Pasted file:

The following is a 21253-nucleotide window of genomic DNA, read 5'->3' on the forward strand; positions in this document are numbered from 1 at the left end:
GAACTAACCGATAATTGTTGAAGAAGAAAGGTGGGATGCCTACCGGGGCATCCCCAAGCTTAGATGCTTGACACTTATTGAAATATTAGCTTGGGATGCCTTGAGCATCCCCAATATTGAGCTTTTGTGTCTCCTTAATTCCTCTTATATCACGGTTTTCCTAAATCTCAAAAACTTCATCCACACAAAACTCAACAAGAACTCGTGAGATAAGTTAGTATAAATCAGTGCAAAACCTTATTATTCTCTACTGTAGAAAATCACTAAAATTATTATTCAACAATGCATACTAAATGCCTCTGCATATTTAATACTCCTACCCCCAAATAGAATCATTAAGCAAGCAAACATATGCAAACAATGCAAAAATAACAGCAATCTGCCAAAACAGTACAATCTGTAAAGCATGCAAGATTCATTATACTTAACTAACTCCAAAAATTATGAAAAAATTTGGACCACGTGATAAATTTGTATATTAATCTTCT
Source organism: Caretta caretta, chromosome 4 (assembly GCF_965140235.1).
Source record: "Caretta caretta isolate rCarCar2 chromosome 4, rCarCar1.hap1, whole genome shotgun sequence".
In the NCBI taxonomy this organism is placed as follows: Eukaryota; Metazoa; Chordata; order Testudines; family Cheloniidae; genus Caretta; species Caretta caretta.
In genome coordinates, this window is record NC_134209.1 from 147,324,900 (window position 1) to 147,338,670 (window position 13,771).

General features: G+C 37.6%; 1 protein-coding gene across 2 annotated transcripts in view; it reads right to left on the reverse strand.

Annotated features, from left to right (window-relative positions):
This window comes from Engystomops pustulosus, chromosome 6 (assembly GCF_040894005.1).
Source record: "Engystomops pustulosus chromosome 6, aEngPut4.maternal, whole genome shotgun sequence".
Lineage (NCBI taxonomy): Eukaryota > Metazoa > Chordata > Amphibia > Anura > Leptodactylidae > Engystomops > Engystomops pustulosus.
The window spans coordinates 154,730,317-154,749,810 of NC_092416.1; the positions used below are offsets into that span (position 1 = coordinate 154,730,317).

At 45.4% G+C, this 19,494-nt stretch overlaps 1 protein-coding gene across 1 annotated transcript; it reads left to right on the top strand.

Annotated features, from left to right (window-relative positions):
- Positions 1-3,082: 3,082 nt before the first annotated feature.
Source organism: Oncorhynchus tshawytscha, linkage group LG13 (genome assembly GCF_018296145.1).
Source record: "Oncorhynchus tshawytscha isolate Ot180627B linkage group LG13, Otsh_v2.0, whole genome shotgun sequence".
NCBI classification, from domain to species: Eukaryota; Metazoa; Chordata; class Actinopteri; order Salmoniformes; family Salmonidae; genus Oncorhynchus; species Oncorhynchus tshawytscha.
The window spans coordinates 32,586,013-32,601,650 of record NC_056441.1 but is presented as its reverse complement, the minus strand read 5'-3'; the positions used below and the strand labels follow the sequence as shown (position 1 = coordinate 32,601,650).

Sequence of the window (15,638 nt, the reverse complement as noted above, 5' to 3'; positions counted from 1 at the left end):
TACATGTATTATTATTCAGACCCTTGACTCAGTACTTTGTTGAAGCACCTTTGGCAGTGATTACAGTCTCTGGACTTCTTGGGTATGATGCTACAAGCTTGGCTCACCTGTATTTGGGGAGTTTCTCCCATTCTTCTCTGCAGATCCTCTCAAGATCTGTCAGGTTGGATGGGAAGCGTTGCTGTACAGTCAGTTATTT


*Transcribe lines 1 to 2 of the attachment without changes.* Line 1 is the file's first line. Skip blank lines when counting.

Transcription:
The following is a 21253-nucleotide window of genomic DNA, read 5'->3' on the forward strand; positions in this document are numbered from 1 at the left end:
GAACTAACCGATAATTGTTGAAGAAGAAAGGTGGGATGCCTACCGGGGCATCCCCAAGCTTAGATGCTTGACACTTATTGAAATATTAGCTTGGGATGCCTTGAGCATCCCCAATATTGAGCTTTTGTGTCTCCTTAATTCCTCTTATATCACGGTTTTCCTAAATCTCAAAAACTTCATCCACACAAAACTCAACAAGAACTCGTGAGATAAGTTAGTATAAATCAGTGCAAAACCTTATTATTCTCTACTGTAGAAAATCACTAAAATTATTATTCAACAATGCATACTAAATGCCTCTGCATATTTAATACTCCTACCCCCAAATAGAATCATTAAGCAAGCAAACATATGCAAACAATGCAAAAATAACAGCAATCTGCCAAAACAGTACAATCTGTAAAGCATGCAAGATTCATTATACTTAACTAACTCCAAAAATTATGAAAAAATTTGGACCACGTGATAAATTTGTATATTAATCTTCT